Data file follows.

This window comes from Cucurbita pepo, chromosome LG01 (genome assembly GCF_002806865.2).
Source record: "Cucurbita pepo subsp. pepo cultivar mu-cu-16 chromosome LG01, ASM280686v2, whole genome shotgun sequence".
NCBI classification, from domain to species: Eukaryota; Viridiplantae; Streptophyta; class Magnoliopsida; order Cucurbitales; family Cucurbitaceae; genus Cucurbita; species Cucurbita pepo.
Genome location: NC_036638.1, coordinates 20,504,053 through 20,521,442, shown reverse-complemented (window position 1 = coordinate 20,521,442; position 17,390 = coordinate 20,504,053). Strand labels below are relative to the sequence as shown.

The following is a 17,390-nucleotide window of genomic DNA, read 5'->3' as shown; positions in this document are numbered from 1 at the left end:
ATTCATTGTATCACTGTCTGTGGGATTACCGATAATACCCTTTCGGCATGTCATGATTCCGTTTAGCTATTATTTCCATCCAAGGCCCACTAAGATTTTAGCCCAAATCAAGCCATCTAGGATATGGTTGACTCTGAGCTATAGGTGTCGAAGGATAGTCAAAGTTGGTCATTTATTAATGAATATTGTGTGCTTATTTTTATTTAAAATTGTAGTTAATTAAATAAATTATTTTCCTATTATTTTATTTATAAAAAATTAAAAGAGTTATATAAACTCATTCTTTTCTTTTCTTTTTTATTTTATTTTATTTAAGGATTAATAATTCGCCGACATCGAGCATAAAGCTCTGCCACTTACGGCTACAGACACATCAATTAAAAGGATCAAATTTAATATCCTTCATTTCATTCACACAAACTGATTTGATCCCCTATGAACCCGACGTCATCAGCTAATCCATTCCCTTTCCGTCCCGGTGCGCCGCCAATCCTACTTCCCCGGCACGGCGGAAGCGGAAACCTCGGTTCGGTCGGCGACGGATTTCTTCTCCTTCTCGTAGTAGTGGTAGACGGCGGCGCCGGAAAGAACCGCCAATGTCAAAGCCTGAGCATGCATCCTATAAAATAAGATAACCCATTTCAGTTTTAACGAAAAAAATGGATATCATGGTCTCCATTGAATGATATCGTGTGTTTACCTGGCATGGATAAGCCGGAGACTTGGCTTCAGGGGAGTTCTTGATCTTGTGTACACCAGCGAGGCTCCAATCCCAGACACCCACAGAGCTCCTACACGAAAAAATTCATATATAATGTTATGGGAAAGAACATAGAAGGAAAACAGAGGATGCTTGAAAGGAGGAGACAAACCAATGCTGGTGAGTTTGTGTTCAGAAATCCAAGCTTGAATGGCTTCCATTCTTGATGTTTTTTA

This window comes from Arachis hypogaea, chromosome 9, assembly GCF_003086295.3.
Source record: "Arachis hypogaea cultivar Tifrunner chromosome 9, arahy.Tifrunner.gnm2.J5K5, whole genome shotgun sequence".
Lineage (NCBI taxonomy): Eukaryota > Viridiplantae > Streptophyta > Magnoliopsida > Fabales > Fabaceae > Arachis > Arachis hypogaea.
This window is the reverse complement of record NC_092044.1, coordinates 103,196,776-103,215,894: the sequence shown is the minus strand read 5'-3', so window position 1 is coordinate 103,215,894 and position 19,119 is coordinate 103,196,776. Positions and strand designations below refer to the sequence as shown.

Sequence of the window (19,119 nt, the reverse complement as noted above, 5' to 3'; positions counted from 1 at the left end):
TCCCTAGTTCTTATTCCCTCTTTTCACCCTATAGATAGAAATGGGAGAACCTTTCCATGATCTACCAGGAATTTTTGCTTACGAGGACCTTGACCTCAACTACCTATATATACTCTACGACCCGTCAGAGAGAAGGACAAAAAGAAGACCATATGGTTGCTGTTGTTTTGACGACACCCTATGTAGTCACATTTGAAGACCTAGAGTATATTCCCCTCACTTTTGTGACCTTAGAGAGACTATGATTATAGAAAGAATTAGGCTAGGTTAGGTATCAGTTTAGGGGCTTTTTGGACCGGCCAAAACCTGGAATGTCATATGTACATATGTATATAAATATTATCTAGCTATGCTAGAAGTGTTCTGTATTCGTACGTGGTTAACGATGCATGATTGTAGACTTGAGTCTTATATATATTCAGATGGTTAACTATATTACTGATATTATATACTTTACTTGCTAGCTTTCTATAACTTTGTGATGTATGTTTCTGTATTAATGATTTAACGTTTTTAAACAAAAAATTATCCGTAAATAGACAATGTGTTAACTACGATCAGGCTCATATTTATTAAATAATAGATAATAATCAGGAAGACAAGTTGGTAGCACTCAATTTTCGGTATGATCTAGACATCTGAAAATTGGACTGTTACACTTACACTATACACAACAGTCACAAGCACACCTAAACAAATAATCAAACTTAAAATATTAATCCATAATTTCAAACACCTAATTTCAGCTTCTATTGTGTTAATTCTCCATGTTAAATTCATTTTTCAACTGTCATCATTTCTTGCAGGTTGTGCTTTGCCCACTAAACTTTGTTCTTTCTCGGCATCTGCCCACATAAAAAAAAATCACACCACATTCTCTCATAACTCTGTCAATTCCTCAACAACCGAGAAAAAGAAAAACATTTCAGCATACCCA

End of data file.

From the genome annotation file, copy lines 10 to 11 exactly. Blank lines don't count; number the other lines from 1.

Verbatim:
This window is the reverse complement of record NC_092044.1, coordinates 103,196,776-103,215,894: the sequence shown is the minus strand read 5'-3', so window position 1 is coordinate 103,215,894 and position 19,119 is coordinate 103,196,776. Positions and strand designations below refer to the sequence as shown.

Sequence of the window (19,119 nt, the reverse complement as noted above, 5' to 3'; positions counted from 1 at the left end):